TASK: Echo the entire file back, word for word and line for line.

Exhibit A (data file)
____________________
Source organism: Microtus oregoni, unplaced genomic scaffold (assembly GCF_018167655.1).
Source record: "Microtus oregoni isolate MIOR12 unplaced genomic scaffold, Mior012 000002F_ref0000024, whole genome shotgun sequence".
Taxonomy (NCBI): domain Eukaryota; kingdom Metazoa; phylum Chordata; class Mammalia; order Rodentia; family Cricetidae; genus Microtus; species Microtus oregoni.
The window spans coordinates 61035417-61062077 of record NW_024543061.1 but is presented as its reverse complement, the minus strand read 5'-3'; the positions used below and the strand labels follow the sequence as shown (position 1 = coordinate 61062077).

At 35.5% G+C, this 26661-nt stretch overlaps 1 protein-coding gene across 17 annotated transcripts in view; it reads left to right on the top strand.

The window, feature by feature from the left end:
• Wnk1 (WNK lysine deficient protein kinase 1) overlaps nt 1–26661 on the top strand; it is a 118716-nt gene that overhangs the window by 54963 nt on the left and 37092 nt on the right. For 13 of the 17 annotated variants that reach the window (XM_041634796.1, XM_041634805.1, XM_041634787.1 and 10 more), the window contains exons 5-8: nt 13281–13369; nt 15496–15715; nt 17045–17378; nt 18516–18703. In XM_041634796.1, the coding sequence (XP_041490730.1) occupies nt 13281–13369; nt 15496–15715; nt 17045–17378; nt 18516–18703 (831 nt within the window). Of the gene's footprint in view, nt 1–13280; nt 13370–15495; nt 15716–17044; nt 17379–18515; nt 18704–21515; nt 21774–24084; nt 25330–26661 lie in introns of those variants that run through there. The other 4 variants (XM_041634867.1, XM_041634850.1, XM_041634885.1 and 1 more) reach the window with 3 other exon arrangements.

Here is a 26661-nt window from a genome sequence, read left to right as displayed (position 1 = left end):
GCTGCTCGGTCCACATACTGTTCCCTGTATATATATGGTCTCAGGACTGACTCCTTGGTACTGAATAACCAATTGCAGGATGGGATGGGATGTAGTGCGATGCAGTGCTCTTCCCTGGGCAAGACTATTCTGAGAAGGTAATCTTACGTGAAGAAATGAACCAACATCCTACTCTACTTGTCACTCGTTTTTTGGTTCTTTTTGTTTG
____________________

Source organism: Microtus oregoni, unplaced genomic scaffold (assembly GCF_018167655.1).
Source record: "Microtus oregoni isolate MIOR12 unplaced genomic scaffold, Mior012 000002F_ref0000024, whole genome shotgun sequence".
Taxonomy (NCBI): domain Eukaryota; kingdom Metazoa; phylum Chordata; class Mammalia; order Rodentia; family Cricetidae; genus Microtus; species Microtus oregoni.
The window spans coordinates 61035417-61062077 of record NW_024543061.1 but is presented as its reverse complement, the minus strand read 5'-3'; the positions used below and the strand labels follow the sequence as shown (position 1 = coordinate 61062077).

At 35.5% G+C, this 26661-nt stretch overlaps 1 protein-coding gene across 17 annotated transcripts in view; it reads left to right on the top strand.

The window, feature by feature from the left end:
• Wnk1 (WNK lysine deficient protein kinase 1) overlaps nt 1–26661 on the top strand; it is a 118716-nt gene that overhangs the window by 54963 nt on the left and 37092 nt on the right. For 13 of the 17 annotated variants that reach the window (XM_041634796.1, XM_041634805.1, XM_041634787.1 and 10 more), the window contains exons 5-8: nt 13281–13369; nt 15496–15715; nt 17045–17378; nt 18516–18703. In XM_041634796.1, the coding sequence (XP_041490730.1) occupies nt 13281–13369; nt 15496–15715; nt 17045–17378; nt 18516–18703 (831 nt within the window). Of the gene's footprint in view, nt 1–13280; nt 13370–15495; nt 15716–17044; nt 17379–18515; nt 18704–21515; nt 21774–24084; nt 25330–26661 lie in introns of those variants that run through there. The other 4 variants (XM_041634867.1, XM_041634850.1, XM_041634885.1 and 1 more) reach the window with 3 other exon arrangements.

Here is a 26661-nt window from a genome sequence, read left to right as displayed (position 1 = left end):
GCTGCTCGGTCCACATACTGTTCCCTGTATATATATGGTCTCAGGACTGACTCCTTGGTACTGAATAACCAATTGCAGGATGGGATGGGATGTAGTGCGATGCAGTGCTCTTCCCTGGGCAAGACTATTCTGAGAAGGTAATCTTACGTGAAGAAATGAACCAACATCCTACTCTACTTGTCACTCGTTTTTTGGTTCTTTTTGTTTG